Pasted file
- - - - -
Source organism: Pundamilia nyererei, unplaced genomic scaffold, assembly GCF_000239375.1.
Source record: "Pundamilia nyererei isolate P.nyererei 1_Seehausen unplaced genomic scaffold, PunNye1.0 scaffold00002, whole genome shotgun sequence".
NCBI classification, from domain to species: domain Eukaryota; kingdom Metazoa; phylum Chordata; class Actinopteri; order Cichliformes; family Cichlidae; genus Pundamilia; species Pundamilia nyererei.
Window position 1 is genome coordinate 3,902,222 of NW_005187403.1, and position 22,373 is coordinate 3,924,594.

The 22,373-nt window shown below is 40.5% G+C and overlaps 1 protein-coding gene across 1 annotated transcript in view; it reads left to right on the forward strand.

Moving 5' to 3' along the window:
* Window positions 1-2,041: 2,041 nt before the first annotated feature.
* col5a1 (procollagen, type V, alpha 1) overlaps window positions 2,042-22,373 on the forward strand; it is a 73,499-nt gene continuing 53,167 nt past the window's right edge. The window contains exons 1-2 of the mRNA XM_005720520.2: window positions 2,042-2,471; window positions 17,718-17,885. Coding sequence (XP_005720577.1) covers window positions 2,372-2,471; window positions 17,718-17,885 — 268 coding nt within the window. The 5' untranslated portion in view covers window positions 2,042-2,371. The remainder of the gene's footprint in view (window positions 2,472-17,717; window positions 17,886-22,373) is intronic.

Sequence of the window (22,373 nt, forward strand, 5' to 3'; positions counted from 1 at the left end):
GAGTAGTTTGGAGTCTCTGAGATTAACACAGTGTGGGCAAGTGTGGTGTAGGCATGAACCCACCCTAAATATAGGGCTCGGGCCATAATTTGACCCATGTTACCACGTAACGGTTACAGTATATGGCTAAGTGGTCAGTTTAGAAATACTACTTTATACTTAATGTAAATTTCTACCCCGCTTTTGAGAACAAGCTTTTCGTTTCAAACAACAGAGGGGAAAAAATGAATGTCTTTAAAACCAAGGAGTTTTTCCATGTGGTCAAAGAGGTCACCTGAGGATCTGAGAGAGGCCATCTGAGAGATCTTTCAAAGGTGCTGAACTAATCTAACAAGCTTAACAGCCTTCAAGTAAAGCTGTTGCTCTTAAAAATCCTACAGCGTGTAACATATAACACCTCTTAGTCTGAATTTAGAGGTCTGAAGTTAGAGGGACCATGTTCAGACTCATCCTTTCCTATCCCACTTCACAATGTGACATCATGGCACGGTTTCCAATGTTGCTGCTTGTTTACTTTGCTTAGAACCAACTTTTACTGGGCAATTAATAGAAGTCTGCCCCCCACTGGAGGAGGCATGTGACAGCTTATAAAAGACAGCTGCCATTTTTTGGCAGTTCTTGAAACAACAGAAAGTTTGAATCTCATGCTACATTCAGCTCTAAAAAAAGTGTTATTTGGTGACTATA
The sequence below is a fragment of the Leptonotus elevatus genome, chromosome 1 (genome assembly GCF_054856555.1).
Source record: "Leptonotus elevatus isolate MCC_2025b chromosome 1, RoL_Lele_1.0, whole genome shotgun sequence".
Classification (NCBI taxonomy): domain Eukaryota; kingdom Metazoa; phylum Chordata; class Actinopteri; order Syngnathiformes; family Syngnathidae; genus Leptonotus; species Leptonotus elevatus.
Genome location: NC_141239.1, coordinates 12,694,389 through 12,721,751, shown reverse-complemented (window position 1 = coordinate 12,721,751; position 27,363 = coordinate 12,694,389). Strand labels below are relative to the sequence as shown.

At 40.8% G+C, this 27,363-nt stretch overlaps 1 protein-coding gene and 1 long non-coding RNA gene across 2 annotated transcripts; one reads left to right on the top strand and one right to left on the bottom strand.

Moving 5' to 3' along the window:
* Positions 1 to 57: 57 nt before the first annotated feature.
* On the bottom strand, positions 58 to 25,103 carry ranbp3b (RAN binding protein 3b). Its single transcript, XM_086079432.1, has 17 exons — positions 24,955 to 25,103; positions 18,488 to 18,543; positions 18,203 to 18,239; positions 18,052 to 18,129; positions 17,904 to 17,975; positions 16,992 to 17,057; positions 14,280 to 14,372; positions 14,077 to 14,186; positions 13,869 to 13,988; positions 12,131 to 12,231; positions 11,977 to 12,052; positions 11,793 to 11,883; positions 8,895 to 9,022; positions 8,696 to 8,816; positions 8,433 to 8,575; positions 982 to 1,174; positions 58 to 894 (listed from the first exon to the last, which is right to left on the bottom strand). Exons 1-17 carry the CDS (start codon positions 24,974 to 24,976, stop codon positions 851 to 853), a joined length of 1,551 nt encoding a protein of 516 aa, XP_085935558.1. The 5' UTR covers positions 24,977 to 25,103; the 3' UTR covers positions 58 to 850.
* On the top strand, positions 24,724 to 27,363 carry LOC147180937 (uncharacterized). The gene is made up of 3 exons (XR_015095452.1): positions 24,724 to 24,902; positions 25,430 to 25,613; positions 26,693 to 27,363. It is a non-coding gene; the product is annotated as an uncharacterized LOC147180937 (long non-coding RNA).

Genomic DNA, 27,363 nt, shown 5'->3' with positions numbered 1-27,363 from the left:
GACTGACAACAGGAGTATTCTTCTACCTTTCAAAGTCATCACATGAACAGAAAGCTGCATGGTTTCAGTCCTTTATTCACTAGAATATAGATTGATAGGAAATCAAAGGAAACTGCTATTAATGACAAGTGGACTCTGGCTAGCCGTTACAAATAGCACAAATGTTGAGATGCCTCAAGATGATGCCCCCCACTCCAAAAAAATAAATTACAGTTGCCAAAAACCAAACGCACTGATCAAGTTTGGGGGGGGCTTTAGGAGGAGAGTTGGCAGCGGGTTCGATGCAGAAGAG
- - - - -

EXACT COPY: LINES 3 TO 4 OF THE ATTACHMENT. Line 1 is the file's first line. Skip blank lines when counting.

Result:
NCBI classification, from domain to species: domain Eukaryota; kingdom Metazoa; phylum Chordata; class Actinopteri; order Cichliformes; family Cichlidae; genus Pundamilia; species Pundamilia nyererei.
Window position 1 is genome coordinate 3,902,222 of NW_005187403.1, and position 22,373 is coordinate 3,924,594.